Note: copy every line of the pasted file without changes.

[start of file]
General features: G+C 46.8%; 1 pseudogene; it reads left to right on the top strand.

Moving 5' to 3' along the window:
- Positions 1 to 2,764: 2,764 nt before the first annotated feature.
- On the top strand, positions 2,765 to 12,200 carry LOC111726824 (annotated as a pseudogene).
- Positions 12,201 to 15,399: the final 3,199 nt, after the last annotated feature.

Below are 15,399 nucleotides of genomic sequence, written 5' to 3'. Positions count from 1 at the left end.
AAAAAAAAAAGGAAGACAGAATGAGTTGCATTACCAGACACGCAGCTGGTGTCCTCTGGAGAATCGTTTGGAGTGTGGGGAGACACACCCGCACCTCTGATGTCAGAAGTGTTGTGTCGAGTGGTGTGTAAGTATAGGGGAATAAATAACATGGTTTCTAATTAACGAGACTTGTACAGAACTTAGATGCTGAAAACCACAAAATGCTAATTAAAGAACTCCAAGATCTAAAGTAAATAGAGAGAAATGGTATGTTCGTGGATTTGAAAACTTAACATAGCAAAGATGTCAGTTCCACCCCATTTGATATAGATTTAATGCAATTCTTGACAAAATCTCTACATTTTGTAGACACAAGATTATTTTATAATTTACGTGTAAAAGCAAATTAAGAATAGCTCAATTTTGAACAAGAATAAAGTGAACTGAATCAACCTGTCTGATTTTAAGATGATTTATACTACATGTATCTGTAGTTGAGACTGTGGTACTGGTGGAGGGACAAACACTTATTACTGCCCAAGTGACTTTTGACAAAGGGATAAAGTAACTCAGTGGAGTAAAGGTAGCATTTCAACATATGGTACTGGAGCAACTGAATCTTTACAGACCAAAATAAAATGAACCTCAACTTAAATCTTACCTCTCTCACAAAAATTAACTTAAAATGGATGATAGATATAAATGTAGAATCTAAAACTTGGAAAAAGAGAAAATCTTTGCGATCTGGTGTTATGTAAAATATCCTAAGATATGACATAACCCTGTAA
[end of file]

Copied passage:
General features: G+C 46.8%; 1 pseudogene; it reads left to right on the top strand.

Moving 5' to 3' along the window:
- Positions 1 to 2,764: 2,764 nt before the first annotated feature.
- On the top strand, positions 2,765 to 12,200 carry LOC111726824 (annotated as a pseudogene).
- Positions 12,201 to 15,399: the final 3,199 nt, after the last annotated feature.

Below are 15,399 nucleotides of genomic sequence, written 5' to 3'. Positions count from 1 at the left end.
AAAAAAAAAAGGAAGACAGAATGAGTTGCATTACCAGACACGCAGCTGGTGTCCTCTGGAGAATCGTTTGGAGTGTGGGGAGACACACCCGCACCTCTGATGTCAGAAGTGTTGTGTCGAGTGGTGTGTAAGTATAGGGGAATAAATAACATGGTTTCTAATTAACGAGACTTGTACAGAACTTAGATGCTGAAAACCACAAAATGCTAATTAAAGAACTCCAAGATCTAAAGTAAATAGAGAGAAATGGTATGTTCGTGGATTTGAAAACTTAACATAGCAAAGATGTCAGTTCCACCCCATTTGATATAGATTTAATGCAATTCTTGACAAAATCTCTACATTTTGTAGACACAAGATTATTTTATAATTTACGTGTAAAAGCAAATTAAGAATAGCTCAATTTTGAACAAGAATAAAGTGAACTGAATCAACCTGTCTGATTTTAAGATGATTTATACTACATGTATCTGTAGTTGAGACTGTGGTACTGGTGGAGGGACAAACACTTATTACTGCCCAAGTGACTTTTGACAAAGGGATAAAGTAACTCAGTGGAGTAAAGGTAGCATTTCAACATATGGTACTGGAGCAACTGAATCTTTACAGACCAAAATAAAATGAACCTCAACTTAAATCTTACCTCTCTCACAAAAATTAACTTAAAATGGATGATAGATATAAATGTAGAATCTAAAACTTGGAAAAAGAGAAAATCTTTGCGATCTGGTGTTATGTAAAATATCCTAAGATATGACATAACCCTGTAA